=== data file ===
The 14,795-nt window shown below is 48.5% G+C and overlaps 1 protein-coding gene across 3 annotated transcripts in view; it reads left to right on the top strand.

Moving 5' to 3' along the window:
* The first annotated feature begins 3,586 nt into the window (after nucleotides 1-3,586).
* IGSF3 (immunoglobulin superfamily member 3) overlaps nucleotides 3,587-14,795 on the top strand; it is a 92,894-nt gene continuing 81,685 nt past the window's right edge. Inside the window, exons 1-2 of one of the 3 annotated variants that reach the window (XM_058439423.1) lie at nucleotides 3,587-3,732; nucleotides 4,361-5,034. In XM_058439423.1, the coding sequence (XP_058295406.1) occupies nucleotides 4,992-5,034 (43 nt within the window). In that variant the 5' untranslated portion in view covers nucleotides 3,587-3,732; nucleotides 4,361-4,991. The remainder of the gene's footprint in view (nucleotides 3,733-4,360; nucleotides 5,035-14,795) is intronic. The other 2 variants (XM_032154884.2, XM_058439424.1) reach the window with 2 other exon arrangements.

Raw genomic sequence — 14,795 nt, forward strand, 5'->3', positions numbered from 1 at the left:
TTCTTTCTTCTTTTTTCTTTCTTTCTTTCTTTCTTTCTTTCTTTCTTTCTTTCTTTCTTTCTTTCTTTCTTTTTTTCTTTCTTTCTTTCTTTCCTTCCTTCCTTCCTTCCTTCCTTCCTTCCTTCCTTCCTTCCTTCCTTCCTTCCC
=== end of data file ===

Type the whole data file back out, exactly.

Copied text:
The 14,795-nt window shown below is 48.5% G+C and overlaps 1 protein-coding gene across 3 annotated transcripts in view; it reads left to right on the top strand.

Moving 5' to 3' along the window:
* The first annotated feature begins 3,586 nt into the window (after nucleotides 1-3,586).
* IGSF3 (immunoglobulin superfamily member 3) overlaps nucleotides 3,587-14,795 on the top strand; it is a 92,894-nt gene continuing 81,685 nt past the window's right edge. Inside the window, exons 1-2 of one of the 3 annotated variants that reach the window (XM_058439423.1) lie at nucleotides 3,587-3,732; nucleotides 4,361-5,034. In XM_058439423.1, the coding sequence (XP_058295406.1) occupies nucleotides 4,992-5,034 (43 nt within the window). In that variant the 5' untranslated portion in view covers nucleotides 3,587-3,732; nucleotides 4,361-4,991. The remainder of the gene's footprint in view (nucleotides 3,733-4,360; nucleotides 5,035-14,795) is intronic. The other 2 variants (XM_032154884.2, XM_058439424.1) reach the window with 2 other exon arrangements.

Raw genomic sequence — 14,795 nt, forward strand, 5'->3', positions numbered from 1 at the left:
TTCTTTCTTCTTTTTTCTTTCTTTCTTTCTTTCTTTCTTTCTTTCTTTCTTTCTTTCTTTCTTTCTTTCTTTTTTTCTTTCTTTCTTTCTTTCCTTCCTTCCTTCCTTCCTTCCTTCCTTCCTTCCTTCCTTCCTTCCTTCCTTCCC